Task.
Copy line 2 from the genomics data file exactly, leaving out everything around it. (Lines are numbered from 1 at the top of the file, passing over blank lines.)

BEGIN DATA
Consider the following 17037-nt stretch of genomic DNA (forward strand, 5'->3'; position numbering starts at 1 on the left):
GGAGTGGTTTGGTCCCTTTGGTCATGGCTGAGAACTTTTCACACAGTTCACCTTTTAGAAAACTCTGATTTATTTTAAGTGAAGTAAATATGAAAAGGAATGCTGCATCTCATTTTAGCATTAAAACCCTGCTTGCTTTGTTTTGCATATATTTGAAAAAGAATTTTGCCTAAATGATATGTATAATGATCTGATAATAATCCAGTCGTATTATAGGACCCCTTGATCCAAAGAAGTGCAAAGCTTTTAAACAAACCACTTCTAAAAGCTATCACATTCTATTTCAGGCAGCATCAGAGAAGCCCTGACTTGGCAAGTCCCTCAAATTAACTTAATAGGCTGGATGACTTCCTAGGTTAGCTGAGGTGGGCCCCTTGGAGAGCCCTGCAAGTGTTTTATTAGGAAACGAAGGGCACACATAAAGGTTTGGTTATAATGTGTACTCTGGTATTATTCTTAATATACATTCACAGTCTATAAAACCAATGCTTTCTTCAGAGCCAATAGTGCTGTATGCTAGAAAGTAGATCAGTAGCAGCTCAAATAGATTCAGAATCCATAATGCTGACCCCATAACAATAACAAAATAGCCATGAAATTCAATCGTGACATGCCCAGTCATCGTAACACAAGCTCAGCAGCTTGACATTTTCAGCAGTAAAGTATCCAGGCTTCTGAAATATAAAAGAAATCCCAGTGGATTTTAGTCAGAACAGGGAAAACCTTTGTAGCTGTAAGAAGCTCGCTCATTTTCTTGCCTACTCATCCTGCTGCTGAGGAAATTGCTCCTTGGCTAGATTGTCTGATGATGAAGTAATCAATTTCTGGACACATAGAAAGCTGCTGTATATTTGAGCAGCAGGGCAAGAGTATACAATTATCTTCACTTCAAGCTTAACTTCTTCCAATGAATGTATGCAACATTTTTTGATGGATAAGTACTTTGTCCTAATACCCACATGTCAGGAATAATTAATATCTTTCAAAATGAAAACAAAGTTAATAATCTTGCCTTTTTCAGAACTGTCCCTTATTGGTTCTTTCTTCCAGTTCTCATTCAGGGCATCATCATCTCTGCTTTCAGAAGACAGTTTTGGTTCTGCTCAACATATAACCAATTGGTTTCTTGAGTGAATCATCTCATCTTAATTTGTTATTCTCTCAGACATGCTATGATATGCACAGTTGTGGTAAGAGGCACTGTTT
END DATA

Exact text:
GGAGTGGTTTGGTCCCTTTGGTCATGGCTGAGAACTTTTCACACAGTTCACCTTTTAGAAAACTCTGATTTATTTTAAGTGAAGTAAATATGAAAAGGAATGCTGCATCTCATTTTAGCATTAAAACCCTGCTTGCTTTGTTTTGCATATATTTGAAAAAGAATTTTGCCTAAATGATATGTATAATGATCTGATAATAATCCAGTCGTATTATAGGACCCCTTGATCCAAAGAAGTGCAAAGCTTTTAAACAAACCACTTCTAAAAGCTATCACATTCTATTTCAGGCAGCATCAGAGAAGCCCTGACTTGGCAAGTCCCTCAAATTAACTTAATAGGCTGGATGACTTCCTAGGTTAGCTGAGGTGGGCCCCTTGGAGAGCCCTGCAAGTGTTTTATTAGGAAACGAAGGGCACACATAAAGGTTTGGTTATAATGTGTACTCTGGTATTATTCTTAATATACATTCACAGTCTATAAAACCAATGCTTTCTTCAGAGCCAATAGTGCTGTATGCTAGAAAGTAGATCAGTAGCAGCTCAAATAGATTCAGAATCCATAATGCTGACCCCATAACAATAACAAAATAGCCATGAAATTCAATCGTGACATGCCCAGTCATCGTAACACAAGCTCAGCAGCTTGACATTTTCAGCAGTAAAGTATCCAGGCTTCTGAAATATAAAAGAAATCCCAGTGGATTTTAGTCAGAACAGGGAAAACCTTTGTAGCTGTAAGAAGCTCGCTCATTTTCTTGCCTACTCATCCTGCTGCTGAGGAAATTGCTCCTTGGCTAGATTGTCTGATGATGAAGTAATCAATTTCTGGACACATAGAAAGCTGCTGTATATTTGAGCAGCAGGGCAAGAGTATACAATTATCTTCACTTCAAGCTTAACTTCTTCCAATGAATGTATGCAACATTTTTTGATGGATAAGTACTTTGTCCTAATACCCACATGTCAGGAATAATTAATATCTTTCAAAATGAAAACAAAGTTAATAATCTTGCCTTTTTCAGAACTGTCCCTTATTGGTTCTTTCTTCCAGTTCTCATTCAGGGCATCATCATCTCTGCTTTCAGAAGACAGTTTTGGTTCTGCTCAACATATAACCAATTGGTTTCTTGAGTGAATCATCTCATCTTAATTTGTTATTCTCTCAGACATGCTATGATATGCACAGTTGTGGTAAGAGGCACTGTTT